RNU statement on Angela Nelson resignation: some comments
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Below is the statement that the Republican Network for Unity put out following Angela Nelson’s resignation from Sinn Fein:
“RNU take the opportunity to salute the courage and honesty of Lisburn city councillor Angela Nelson in her decision to resign from the Sinn Fein party, following its leadership’s illogical and undemocratic decision to engage publicly with the British monarch.
“We concur with Angela that it is not the role of republicans to engage with monarchy in any form and furthermore reject the notion that outreach to the protestant community should be attempted by hosting an unelected and pampered aristocrat who represents only a privileged minority within society.
“It is a welcome sign of the times that the well documented undemocratic & coercive nature of Sinn Fein decision making is beginning to be challenged by that party’s grass roots.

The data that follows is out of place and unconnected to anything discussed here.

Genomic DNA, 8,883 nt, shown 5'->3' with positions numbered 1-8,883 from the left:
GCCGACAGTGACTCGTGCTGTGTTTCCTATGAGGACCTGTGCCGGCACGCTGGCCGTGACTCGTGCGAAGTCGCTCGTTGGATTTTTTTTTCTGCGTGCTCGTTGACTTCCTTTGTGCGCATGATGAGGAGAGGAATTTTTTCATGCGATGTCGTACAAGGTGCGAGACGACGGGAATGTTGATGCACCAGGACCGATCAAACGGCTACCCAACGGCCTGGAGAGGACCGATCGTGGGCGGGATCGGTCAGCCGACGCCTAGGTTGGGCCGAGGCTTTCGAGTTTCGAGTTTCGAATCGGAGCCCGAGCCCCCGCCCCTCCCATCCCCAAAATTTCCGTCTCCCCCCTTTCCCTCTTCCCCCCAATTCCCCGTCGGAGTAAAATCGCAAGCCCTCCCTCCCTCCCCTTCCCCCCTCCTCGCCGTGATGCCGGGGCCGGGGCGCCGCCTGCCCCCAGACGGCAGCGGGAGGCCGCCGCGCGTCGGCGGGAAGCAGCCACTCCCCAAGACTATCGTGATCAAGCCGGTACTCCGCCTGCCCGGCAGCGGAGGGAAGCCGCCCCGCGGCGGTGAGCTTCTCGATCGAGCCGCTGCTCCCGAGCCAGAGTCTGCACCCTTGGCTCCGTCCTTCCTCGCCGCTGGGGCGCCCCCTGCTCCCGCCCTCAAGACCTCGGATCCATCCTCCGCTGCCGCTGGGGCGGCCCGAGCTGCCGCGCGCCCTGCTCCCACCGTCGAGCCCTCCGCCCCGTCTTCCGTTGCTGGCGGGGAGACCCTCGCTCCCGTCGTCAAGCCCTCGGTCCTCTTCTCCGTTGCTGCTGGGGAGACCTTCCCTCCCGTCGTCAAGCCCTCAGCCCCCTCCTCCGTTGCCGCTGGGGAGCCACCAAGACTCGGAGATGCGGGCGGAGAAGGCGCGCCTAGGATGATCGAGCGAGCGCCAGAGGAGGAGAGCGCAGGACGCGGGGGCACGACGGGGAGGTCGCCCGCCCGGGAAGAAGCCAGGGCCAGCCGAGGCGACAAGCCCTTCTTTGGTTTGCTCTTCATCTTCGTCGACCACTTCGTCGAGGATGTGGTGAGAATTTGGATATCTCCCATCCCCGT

“RNU recently decided to withdraw from engagement with the Sinn Fein leadership believing that the hosting of the British monarch was proof positive that they were not serious about perusing revolutionary goals in Ireland. However we stated clearly that our door remained open to the grass roots for negotiations on how best to reverse those retrograde steps taken by their leadership in recent years.
“The decision made by Angela Nelson demonstrates that revolutionary republican ideals remain alive and well within the Sinn Fein grass roots, while this is the case we believe there is scope for healing whatever divisions exist within the republican socialist family.”
Firstly, these comments are being made in the context of my being sympathetic to RNU and are meant in a comradely spirit.